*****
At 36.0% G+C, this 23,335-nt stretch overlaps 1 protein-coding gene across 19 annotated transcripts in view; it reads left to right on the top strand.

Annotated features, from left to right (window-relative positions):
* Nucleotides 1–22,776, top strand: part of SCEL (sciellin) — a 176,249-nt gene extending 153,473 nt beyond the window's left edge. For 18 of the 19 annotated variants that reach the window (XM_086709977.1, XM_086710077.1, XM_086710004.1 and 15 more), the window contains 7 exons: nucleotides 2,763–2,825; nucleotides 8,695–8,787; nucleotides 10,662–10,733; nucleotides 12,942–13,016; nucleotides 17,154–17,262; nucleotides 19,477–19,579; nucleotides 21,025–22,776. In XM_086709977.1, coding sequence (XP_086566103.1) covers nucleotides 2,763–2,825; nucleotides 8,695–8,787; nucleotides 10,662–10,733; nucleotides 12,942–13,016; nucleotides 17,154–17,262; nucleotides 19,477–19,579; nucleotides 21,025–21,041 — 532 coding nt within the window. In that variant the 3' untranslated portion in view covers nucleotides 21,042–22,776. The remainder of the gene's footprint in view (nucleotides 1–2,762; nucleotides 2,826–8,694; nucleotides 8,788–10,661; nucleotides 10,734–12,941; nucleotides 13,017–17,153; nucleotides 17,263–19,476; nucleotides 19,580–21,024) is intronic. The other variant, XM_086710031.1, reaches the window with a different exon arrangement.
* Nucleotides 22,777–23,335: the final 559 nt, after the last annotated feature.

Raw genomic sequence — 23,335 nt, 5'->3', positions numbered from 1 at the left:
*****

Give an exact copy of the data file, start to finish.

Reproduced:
At 36.0% G+C, this 23,335-nt stretch overlaps 1 protein-coding gene across 19 annotated transcripts in view; it reads left to right on the top strand.

Annotated features, from left to right (window-relative positions):
* Nucleotides 1–22,776, top strand: part of SCEL (sciellin) — a 176,249-nt gene extending 153,473 nt beyond the window's left edge. For 18 of the 19 annotated variants that reach the window (XM_086709977.1, XM_086710077.1, XM_086710004.1 and 15 more), the window contains 7 exons: nucleotides 2,763–2,825; nucleotides 8,695–8,787; nucleotides 10,662–10,733; nucleotides 12,942–13,016; nucleotides 17,154–17,262; nucleotides 19,477–19,579; nucleotides 21,025–22,776. In XM_086709977.1, coding sequence (XP_086566103.1) covers nucleotides 2,763–2,825; nucleotides 8,695–8,787; nucleotides 10,662–10,733; nucleotides 12,942–13,016; nucleotides 17,154–17,262; nucleotides 19,477–19,579; nucleotides 21,025–21,041 — 532 coding nt within the window. In that variant the 3' untranslated portion in view covers nucleotides 21,042–22,776. The remainder of the gene's footprint in view (nucleotides 1–2,762; nucleotides 2,826–8,694; nucleotides 8,788–10,661; nucleotides 10,734–12,941; nucleotides 13,017–17,153; nucleotides 17,263–19,476; nucleotides 19,580–21,024) is intronic. The other variant, XM_086710031.1, reaches the window with a different exon arrangement.
* Nucleotides 22,777–23,335: the final 559 nt, after the last annotated feature.

Raw genomic sequence — 23,335 nt, 5'->3', positions numbered from 1 at the left: